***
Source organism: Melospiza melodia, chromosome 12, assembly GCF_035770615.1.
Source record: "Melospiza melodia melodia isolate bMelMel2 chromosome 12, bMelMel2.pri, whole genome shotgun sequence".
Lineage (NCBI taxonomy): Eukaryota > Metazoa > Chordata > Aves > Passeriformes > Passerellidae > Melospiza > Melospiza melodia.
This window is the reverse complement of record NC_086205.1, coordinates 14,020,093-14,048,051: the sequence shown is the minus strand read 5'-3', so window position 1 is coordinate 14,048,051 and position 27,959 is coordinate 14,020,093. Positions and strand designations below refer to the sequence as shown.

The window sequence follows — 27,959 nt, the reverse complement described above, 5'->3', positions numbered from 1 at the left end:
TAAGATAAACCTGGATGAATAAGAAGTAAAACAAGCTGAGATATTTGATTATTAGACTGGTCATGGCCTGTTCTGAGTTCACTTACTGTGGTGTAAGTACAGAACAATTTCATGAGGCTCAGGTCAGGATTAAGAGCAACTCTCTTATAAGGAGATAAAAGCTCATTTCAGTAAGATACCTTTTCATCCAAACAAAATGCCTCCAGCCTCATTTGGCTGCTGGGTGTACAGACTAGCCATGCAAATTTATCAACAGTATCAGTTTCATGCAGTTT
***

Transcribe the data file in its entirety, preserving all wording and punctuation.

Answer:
Source organism: Melospiza melodia, chromosome 12, assembly GCF_035770615.1.
Source record: "Melospiza melodia melodia isolate bMelMel2 chromosome 12, bMelMel2.pri, whole genome shotgun sequence".
Lineage (NCBI taxonomy): Eukaryota > Metazoa > Chordata > Aves > Passeriformes > Passerellidae > Melospiza > Melospiza melodia.
This window is the reverse complement of record NC_086205.1, coordinates 14,020,093-14,048,051: the sequence shown is the minus strand read 5'-3', so window position 1 is coordinate 14,048,051 and position 27,959 is coordinate 14,020,093. Positions and strand designations below refer to the sequence as shown.

The window sequence follows — 27,959 nt, the reverse complement described above, 5'->3', positions numbered from 1 at the left end:
TAAGATAAACCTGGATGAATAAGAAGTAAAACAAGCTGAGATATTTGATTATTAGACTGGTCATGGCCTGTTCTGAGTTCACTTACTGTGGTGTAAGTACAGAACAATTTCATGAGGCTCAGGTCAGGATTAAGAGCAACTCTCTTATAAGGAGATAAAAGCTCATTTCAGTAAGATACCTTTTCATCCAAACAAAATGCCTCCAGCCTCATTTGGCTGCTGGGTGTACAGACTAGCCATGCAAATTTATCAACAGTATCAGTTTCATGCAGTTT